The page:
For those who condemn boxing out of hand, they probably live in a world where violence exists only on the screen, in the news, or inside a ring. They are fortunate to lead such a mundane existence, as am I; violence is not something we risk every day just by walking down the street. But reality is far different in many neighborhoods, especially those that produce fighters. To many of the young boxers I've met, violence is a fact of life. The boxing gym is one of the few places where that violence is controlled, and paradoxically, often a safe haven from what waits in the streets.
For the young men I've followed over the past few years, almost all African-American, the ring is a place to channel their anger and violent surroundings into something positive. Some learn to fight outside of the ring, but learning to box often saps them of aggression and gives them remarkable self-control. Anyone in boxing will tell you that fighters are often some of the most gentle, decent, nonconfrontational people you will ever encounter. The embrace between fighters at the end of a match is not the forced handshake of rival NFL coaches — it's a remarkable moment when two men instantly pivot from trying to destroy each other to being grateful they have both come through the battle still capable of standing.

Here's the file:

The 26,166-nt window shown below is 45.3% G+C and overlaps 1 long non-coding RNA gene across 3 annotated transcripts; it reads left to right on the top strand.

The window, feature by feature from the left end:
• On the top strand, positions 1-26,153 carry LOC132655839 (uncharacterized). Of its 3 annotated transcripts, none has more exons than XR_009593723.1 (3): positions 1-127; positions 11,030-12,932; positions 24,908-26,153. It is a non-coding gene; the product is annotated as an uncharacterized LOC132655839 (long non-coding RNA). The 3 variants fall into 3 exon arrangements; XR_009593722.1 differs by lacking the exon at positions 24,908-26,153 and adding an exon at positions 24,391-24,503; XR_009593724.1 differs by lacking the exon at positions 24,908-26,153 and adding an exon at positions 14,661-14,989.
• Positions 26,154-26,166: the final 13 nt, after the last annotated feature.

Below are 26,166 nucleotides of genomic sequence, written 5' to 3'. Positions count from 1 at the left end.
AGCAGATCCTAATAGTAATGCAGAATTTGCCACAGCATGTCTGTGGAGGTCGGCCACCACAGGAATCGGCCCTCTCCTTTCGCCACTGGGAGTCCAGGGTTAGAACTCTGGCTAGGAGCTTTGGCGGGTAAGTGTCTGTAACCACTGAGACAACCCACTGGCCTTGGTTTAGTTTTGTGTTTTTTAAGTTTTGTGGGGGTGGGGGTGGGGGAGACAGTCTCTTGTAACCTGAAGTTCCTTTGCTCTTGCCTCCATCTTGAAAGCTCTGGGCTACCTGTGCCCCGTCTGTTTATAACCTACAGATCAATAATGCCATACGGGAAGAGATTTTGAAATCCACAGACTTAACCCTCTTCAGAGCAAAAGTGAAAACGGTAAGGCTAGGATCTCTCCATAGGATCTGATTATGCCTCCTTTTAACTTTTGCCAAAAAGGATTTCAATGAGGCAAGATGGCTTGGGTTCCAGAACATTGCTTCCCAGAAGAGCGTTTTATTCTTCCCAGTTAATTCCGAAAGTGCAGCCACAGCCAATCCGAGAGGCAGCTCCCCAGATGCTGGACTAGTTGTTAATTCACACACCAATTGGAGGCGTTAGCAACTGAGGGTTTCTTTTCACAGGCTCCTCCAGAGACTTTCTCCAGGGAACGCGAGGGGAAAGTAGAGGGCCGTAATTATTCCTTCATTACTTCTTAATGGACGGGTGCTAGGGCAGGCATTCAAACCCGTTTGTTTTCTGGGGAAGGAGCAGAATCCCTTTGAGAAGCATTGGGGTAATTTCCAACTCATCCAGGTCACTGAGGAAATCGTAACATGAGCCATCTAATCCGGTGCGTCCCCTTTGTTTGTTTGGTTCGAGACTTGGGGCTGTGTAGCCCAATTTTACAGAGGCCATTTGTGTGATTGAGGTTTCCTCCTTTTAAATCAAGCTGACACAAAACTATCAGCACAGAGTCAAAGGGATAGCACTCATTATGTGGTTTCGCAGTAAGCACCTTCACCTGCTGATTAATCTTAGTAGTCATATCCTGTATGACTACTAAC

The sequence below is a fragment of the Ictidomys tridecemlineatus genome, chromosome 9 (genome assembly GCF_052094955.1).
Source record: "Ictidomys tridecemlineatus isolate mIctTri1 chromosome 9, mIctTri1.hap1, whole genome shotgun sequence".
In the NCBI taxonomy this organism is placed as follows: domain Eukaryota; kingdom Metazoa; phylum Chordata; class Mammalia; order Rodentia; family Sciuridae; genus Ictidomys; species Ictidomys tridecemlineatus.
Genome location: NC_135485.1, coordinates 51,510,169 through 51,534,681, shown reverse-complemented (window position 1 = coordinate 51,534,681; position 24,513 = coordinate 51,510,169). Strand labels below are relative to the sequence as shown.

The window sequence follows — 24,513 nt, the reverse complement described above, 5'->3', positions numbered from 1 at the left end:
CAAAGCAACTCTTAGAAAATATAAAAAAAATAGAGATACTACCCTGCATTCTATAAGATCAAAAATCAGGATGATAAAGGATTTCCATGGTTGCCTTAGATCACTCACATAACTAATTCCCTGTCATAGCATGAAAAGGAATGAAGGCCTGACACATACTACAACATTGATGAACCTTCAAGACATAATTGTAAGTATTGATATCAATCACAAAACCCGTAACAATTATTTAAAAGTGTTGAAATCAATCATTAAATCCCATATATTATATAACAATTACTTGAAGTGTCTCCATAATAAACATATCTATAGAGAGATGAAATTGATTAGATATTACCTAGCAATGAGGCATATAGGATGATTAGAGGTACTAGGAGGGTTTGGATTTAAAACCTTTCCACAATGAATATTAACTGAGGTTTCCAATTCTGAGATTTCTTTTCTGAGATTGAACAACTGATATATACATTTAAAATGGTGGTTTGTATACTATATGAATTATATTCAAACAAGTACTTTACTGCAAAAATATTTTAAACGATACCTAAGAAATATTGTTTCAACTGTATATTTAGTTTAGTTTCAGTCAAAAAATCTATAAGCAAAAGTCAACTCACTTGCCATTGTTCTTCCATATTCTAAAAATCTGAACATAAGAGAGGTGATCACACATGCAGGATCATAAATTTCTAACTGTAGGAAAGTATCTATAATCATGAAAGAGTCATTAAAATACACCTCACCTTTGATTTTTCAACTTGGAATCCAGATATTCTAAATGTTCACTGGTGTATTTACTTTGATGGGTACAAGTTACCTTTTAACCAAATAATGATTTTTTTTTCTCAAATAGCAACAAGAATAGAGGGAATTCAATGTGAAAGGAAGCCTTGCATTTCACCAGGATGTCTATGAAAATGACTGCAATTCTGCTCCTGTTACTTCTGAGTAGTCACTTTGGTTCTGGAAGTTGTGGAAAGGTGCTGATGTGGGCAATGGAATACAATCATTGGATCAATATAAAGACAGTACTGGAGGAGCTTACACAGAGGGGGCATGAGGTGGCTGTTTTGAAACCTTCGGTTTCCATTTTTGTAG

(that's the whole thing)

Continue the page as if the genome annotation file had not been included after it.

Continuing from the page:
As Boston College professor and noted fight scribe Carlo Rotella wrote in his essay for Deadspin, "Knowing something about the fights — being good with your hands, or maintaining an opinion about the welterweight division or fixed bouts or how to beat a southpaw — was a very common piece of equipment in the toolbox of American cultural competence, especially the section of it devoted to masculinity."
Today's toolbox is more likely to include a jar of expensive pomade than boxing gloves. A D.C. copywriter wrote on Quora recently that boxing is one of the creepiest things our society tolerates as a cultural norm. I can only suppose that person has never spent any time around boxing or fighters (or the fashion industry). Equating boxing as a whole with professional boxing is common and nonsensical, akin to pointing to the WWE to justify the elimination of Olympic wrestling. The vast majority of people in boxing earn little or no money from fighting. Most boxers are amateurs, who fight only for exercise and love of the sport.
Spend some time in a boxing gym, where most boxing takes place, and it will become obvious that there are no corporate sponsors or AAU teams supporting the training of fighters. Often the people that do so get almost nothing in return, devoting their time and resources out of love for the Sweet Science, and a desire to help young men and women better themselves. Boxing gyms are small, dark, dank spaces, where often the only white face present will be a visiting boxing writer or promoter, looking for their next attraction or story.